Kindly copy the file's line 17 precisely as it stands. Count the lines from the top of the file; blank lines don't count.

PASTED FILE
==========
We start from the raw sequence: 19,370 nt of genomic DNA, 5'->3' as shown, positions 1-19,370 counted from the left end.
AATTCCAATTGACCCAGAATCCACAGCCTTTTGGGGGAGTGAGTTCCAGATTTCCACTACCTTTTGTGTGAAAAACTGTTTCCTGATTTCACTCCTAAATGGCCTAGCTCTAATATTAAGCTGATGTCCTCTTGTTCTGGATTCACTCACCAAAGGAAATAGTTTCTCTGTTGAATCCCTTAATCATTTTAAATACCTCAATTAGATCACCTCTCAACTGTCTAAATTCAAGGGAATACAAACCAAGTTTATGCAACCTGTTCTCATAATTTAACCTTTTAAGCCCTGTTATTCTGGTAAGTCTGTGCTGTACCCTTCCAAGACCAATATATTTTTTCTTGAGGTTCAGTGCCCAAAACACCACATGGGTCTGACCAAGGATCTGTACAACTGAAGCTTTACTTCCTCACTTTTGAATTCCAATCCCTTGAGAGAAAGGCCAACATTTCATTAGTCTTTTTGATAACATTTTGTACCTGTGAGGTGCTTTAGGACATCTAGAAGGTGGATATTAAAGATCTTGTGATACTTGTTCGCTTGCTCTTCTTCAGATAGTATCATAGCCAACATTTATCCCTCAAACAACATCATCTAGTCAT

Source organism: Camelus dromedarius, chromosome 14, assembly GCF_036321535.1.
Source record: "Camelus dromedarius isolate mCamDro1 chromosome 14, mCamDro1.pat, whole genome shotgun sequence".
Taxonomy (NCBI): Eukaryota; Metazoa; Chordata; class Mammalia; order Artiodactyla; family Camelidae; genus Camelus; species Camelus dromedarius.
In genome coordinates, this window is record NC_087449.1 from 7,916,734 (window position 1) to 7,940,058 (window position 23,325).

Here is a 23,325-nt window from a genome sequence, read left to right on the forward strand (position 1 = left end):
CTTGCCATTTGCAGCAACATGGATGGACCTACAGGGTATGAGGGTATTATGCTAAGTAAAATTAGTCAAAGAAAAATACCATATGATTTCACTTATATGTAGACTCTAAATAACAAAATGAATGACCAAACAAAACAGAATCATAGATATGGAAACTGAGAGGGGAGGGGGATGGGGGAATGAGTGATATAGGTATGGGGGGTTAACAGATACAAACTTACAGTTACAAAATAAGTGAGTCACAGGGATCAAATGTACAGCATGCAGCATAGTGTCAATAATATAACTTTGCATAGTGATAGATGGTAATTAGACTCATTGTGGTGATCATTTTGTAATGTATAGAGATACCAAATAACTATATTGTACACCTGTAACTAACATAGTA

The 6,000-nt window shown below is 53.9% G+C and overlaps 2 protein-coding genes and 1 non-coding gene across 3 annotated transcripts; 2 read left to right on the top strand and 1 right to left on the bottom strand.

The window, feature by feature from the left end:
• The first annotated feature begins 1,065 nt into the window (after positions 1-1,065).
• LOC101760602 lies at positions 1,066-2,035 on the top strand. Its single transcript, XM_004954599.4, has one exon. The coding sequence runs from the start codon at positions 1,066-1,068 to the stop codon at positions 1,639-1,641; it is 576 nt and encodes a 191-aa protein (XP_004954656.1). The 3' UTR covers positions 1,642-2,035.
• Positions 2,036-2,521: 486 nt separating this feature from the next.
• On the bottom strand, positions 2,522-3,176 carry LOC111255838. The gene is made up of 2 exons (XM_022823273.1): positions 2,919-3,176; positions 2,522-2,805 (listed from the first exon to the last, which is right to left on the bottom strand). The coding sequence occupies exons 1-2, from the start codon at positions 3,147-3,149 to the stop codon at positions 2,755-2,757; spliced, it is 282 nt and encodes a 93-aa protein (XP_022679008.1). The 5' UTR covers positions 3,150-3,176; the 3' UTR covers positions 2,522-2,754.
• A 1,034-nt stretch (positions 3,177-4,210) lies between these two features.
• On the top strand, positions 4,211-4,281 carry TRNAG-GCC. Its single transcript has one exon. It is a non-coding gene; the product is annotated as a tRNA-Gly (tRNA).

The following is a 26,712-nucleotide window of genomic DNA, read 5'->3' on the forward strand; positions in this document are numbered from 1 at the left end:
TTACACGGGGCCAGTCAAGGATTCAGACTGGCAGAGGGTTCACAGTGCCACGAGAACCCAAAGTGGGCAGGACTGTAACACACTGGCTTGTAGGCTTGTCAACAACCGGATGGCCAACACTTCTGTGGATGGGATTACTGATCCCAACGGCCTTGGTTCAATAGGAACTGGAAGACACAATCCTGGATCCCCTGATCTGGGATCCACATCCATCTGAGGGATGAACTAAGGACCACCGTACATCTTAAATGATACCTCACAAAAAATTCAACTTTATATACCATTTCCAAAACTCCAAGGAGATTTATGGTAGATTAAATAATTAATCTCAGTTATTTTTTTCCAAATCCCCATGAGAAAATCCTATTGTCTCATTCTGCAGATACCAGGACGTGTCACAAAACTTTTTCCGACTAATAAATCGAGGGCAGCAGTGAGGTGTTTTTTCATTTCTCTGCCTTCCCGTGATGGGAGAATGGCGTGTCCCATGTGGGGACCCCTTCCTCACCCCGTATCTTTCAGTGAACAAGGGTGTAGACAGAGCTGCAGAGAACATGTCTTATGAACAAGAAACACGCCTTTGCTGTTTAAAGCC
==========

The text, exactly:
The following is a 26,712-nucleotide window of genomic DNA, read 5'->3' on the forward strand; positions in this document are numbered from 1 at the left end: